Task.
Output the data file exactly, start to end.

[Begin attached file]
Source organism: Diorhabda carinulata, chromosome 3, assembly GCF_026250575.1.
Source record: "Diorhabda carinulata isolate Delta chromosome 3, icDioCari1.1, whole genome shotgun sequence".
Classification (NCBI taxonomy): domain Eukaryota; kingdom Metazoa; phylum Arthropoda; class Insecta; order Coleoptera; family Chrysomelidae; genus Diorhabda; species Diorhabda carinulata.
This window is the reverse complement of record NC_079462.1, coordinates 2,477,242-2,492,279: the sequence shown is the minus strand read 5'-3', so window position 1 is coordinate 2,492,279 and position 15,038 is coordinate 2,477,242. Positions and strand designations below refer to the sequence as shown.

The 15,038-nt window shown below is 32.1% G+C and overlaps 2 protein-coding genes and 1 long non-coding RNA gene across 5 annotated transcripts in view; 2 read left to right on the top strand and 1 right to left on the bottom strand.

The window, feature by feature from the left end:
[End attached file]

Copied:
Source organism: Diorhabda carinulata, chromosome 3, assembly GCF_026250575.1.
Source record: "Diorhabda carinulata isolate Delta chromosome 3, icDioCari1.1, whole genome shotgun sequence".
Classification (NCBI taxonomy): domain Eukaryota; kingdom Metazoa; phylum Arthropoda; class Insecta; order Coleoptera; family Chrysomelidae; genus Diorhabda; species Diorhabda carinulata.
This window is the reverse complement of record NC_079462.1, coordinates 2,477,242-2,492,279: the sequence shown is the minus strand read 5'-3', so window position 1 is coordinate 2,492,279 and position 15,038 is coordinate 2,477,242. Positions and strand designations below refer to the sequence as shown.

The 15,038-nt window shown below is 32.1% G+C and overlaps 2 protein-coding genes and 1 long non-coding RNA gene across 5 annotated transcripts in view; 2 read left to right on the top strand and 1 right to left on the bottom strand.

The window, feature by feature from the left end: